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People v. Bird

Supreme Court of California
Sep 26, 1881
60 Cal. 7 (Cal. 1881)


         Department One

         Appeal from a judgment of conviction, from an order denying an arrest of judgment, and from an order refusing a new trial in the Superior Court of the County of Alameda. Greene, J.


          John H. Glascock, A. A. Moore, and W. W. Foote, for Appellant.

          George A. Blanchard, Deputy Attorney General, for Respondent.

         JUDGES: McKinstry, J. Ross and McKee, JJ., concurred.


          McKINSTRY, Judge

         The defendant was found guilty of an assault with a deadly weapon--a pistol charged with gunpowder and leaden bullets.

         It is insisted upon the part of the defendant, appellant, that the evidence was insufficient to sustain the verdict. This Court has jurisdiction in certain criminal cases " on questions of law alone." Unless the evidence is so slight as that the Court below would be justified in directing a verdict for defendant, we are not authorized to reverse a judgment upon the ground that the evidence does not sustain a verdict of guilty. If there is a conflict, it is for the jury, under proper instructions, to determine the credibility of witnesses. It would extend our opinion to great length, without subserving any useful purpose, to recite any portion of the testimony. We are of opinion that the testimony of the prosecuting witness, if he was believed to swear truly, strongly tended to establish the commission by defendant of the felony charged.

         It is said that the Court below erred in giving the instruction following: " If the person having the present ability to commit a violent injury upon the person of another, and having with him a deadly weapon, rushes toward such other person with menacing gestures and with a purpose to use such weapon, an assault is committed, though such person is prevented from striking or using the weapon before he comes near enough to do so."

         There was evidence tending to prove that defendant " rushed" toward the prosecuting witness, and that he gestured " menacingly; " his " purpose" or intent was left by the instruction to the jury. The instruction does not, in terms, say that the alleged assailant must reach a point near enough to inflict a wound, although that is implied from the words, " though such person is prevented from using the weapon." The illustration of counsel, which supposes a person moving from San Francisco to assault another in Sacramento, and who is stopped at Benicia, is hardly applicable. The instruction, while expressed in general terms, is not abstract, but is to be construed with reference to the phase of the actual evidence which the jury might adopt.

         The Court charged the jury as follows: " Further in this connection the Court, of its own motion, instructs you that if a man has been for a period of two years or thereabouts in the quiet, peaceable, and exclusive possession of a house and certain grounds immediately surrounding the same and necessary to the comfort and enjoyment of such house, and during such time has resided in such house and has occupied and used such ground with his family, and another person, without his consent, places timbers upon such ground, which obstruct the free use and enjoyment of such house and grounds, the man who has so had the possession of said house and grounds, and occupied the same with his family, may the next day after the timbers are so placed upon such grounds, remove the same from such grounds. And if it becomes necessary to saw such timbers up to remove them, he may do so. And if he is interfered with in such removal, he may use so much force as is necessary to protect his person in so doing."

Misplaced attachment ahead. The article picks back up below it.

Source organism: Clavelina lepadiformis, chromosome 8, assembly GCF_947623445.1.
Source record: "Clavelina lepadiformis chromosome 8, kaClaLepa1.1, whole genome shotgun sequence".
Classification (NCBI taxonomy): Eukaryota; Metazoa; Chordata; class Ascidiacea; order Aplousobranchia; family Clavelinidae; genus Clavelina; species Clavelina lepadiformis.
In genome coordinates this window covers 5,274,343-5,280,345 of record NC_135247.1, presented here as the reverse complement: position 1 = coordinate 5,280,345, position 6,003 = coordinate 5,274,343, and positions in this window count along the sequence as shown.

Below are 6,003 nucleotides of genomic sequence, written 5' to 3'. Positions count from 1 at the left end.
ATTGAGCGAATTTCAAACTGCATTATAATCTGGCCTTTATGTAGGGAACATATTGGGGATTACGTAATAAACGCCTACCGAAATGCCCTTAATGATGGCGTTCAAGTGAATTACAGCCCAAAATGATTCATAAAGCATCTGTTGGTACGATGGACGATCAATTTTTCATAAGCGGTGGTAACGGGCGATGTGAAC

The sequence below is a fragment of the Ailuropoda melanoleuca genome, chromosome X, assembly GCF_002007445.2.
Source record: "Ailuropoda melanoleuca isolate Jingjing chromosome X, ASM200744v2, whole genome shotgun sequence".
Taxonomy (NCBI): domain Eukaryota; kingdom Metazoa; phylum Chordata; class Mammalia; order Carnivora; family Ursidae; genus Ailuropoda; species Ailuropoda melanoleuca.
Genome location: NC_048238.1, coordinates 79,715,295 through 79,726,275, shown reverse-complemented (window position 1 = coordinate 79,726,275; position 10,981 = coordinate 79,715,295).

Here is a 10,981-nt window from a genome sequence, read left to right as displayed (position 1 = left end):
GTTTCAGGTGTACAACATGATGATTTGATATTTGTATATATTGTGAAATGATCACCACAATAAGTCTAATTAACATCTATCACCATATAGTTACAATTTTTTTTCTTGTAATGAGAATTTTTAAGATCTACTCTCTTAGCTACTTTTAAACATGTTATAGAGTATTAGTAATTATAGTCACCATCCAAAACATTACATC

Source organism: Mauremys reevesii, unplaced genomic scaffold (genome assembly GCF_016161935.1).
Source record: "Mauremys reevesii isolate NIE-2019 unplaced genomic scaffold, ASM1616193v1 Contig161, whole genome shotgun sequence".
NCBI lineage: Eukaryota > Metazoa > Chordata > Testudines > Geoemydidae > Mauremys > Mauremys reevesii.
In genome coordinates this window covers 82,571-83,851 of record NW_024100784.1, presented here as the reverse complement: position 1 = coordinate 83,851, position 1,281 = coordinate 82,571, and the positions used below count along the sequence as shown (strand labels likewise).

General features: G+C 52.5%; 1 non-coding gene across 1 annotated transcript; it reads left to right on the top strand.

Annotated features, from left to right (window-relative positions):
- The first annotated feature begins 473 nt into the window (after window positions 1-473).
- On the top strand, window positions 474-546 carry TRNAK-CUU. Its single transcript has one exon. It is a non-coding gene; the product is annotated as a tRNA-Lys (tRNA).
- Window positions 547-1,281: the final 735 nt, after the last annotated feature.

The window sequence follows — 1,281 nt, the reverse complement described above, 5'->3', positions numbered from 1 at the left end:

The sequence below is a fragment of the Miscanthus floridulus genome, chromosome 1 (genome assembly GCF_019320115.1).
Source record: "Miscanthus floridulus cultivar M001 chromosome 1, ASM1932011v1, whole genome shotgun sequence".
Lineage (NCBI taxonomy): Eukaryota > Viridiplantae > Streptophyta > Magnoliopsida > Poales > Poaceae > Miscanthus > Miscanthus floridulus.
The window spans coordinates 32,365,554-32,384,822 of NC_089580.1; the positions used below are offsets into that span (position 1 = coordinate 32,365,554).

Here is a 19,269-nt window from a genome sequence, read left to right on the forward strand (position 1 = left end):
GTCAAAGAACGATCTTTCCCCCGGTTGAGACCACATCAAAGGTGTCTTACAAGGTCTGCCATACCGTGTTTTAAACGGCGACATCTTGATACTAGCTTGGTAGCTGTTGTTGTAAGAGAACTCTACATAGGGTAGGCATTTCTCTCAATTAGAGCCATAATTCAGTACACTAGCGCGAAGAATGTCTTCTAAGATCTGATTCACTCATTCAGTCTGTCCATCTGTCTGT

In this charge the Court did not assume the existence as facts of the matters recited in it, but they were presented hypothetically. Nevertheless, unless there was evidence tending to establish the circumstances recited as possible facts, the charge was clearly erroneous. It assumed the possible existence of facts which might materially affect the question whether either the prosecuting witness or the defendant was acting in defense of his property, and throw light upon the intent of the latter. There was no evidence in the transcript that the prosecuting witness had been " for a period of two years in the quiet, peaceable, and exclusive possession of a house and certain grounds surrounding the same, and necessary to the comfort and enjoyment of such house; " or, that " during such time" he had " resided in such house and occupied such grounds with his family; " or, that " another person, without his consent," had placed " timbers upon such ground; " or, of any other of the matters which the instruction assumes may have existed or occurred.

         The bill of exceptions contains all the evidence introduced at the trial.

         Judgment and order reversed, and cause remanded for a new trial.

Summaries of

People v. Bird

Supreme Court of California
Sep 26, 1881
60 Cal. 7 (Cal. 1881)
Case details for

People v. Bird

Case Details


Court:Supreme Court of California

Date published: Sep 26, 1881


60 Cal. 7 (Cal. 1881)

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